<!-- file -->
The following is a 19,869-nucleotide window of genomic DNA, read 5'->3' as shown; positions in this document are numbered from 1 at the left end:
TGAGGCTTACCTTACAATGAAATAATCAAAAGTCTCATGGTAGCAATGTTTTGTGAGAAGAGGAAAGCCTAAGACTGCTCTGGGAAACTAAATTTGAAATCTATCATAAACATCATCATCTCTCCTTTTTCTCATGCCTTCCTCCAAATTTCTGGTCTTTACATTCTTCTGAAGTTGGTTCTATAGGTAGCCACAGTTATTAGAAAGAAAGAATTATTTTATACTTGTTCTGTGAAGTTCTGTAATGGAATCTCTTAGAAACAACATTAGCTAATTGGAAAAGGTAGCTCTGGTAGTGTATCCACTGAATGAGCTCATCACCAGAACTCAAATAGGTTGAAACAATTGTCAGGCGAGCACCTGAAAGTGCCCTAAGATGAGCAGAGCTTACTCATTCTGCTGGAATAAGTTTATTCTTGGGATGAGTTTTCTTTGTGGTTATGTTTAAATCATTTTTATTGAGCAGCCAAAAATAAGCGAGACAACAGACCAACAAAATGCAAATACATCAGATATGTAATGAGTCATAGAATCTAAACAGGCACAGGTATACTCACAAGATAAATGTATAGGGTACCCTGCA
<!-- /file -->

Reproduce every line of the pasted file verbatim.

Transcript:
The following is a 19,869-nucleotide window of genomic DNA, read 5'->3' as shown; positions in this document are numbered from 1 at the left end:
TGAGGCTTACCTTACAATGAAATAATCAAAAGTCTCATGGTAGCAATGTTTTGTGAGAAGAGGAAAGCCTAAGACTGCTCTGGGAAACTAAATTTGAAATCTATCATAAACATCATCATCTCTCCTTTTTCTCATGCCTTCCTCCAAATTTCTGGTCTTTACATTCTTCTGAAGTTGGTTCTATAGGTAGCCACAGTTATTAGAAAGAAAGAATTATTTTATACTTGTTCTGTGAAGTTCTGTAATGGAATCTCTTAGAAACAACATTAGCTAATTGGAAAAGGTAGCTCTGGTAGTGTATCCACTGAATGAGCTCATCACCAGAACTCAAATAGGTTGAAACAATTGTCAGGCGAGCACCTGAAAGTGCCCTAAGATGAGCAGAGCTTACTCATTCTGCTGGAATAAGTTTATTCTTGGGATGAGTTTTCTTTGTGGTTATGTTTAAATCATTTTTATTGAGCAGCCAAAAATAAGCGAGACAACAGACCAACAAAATGCAAATACATCAGATATGTAATGAGTCATAGAATCTAAACAGGCACAGGTATACTCACAAGATAAATGTATAGGGTACCCTGCA